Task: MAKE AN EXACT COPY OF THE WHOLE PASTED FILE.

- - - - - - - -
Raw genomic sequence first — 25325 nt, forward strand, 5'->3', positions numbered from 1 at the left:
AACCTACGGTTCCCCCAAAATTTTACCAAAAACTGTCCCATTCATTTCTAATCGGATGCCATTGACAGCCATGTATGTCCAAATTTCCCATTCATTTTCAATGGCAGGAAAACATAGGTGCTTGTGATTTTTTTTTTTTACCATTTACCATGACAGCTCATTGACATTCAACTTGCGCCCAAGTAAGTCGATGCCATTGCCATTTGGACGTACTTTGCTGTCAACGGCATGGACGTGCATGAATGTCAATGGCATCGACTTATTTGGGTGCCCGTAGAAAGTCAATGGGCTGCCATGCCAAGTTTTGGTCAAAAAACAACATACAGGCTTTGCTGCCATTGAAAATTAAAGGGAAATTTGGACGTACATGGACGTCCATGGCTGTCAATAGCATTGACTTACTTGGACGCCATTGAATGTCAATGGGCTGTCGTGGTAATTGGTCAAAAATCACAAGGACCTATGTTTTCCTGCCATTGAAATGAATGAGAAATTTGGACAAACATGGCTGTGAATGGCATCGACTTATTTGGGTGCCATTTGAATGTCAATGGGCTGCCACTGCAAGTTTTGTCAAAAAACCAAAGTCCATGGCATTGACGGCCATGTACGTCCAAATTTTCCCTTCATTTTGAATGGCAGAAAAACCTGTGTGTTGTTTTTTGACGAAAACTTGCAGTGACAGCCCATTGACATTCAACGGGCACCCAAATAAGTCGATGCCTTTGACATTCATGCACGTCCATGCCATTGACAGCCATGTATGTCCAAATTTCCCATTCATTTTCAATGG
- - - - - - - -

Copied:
Raw genomic sequence first — 25325 nt, forward strand, 5'->3', positions numbered from 1 at the left:
AACCTACGGTTCCCCCAAAATTTTACCAAAAACTGTCCCATTCATTTCTAATCGGATGCCATTGACAGCCATGTATGTCCAAATTTCCCATTCATTTTCAATGGCAGGAAAACATAGGTGCTTGTGATTTTTTTTTTTTACCATTTACCATGACAGCTCATTGACATTCAACTTGCGCCCAAGTAAGTCGATGCCATTGCCATTTGGACGTACTTTGCTGTCAACGGCATGGACGTGCATGAATGTCAATGGCATCGACTTATTTGGGTGCCCGTAGAAAGTCAATGGGCTGCCATGCCAAGTTTTGGTCAAAAAACAACATACAGGCTTTGCTGCCATTGAAAATTAAAGGGAAATTTGGACGTACATGGACGTCCATGGCTGTCAATAGCATTGACTTACTTGGACGCCATTGAATGTCAATGGGCTGTCGTGGTAATTGGTCAAAAATCACAAGGACCTATGTTTTCCTGCCATTGAAATGAATGAGAAATTTGGACAAACATGGCTGTGAATGGCATCGACTTATTTGGGTGCCATTTGAATGTCAATGGGCTGCCACTGCAAGTTTTGTCAAAAAACCAAAGTCCATGGCATTGACGGCCATGTACGTCCAAATTTTCCCTTCATTTTGAATGGCAGAAAAACCTGTGTGTTGTTTTTTGACGAAAACTTGCAGTGACAGCCCATTGACATTCAACGGGCACCCAAATAAGTCGATGCCTTTGACATTCATGCACGTCCATGCCATTGACAGCCATGTATGTCCAAATTTCCCATTCATTTTCAATGG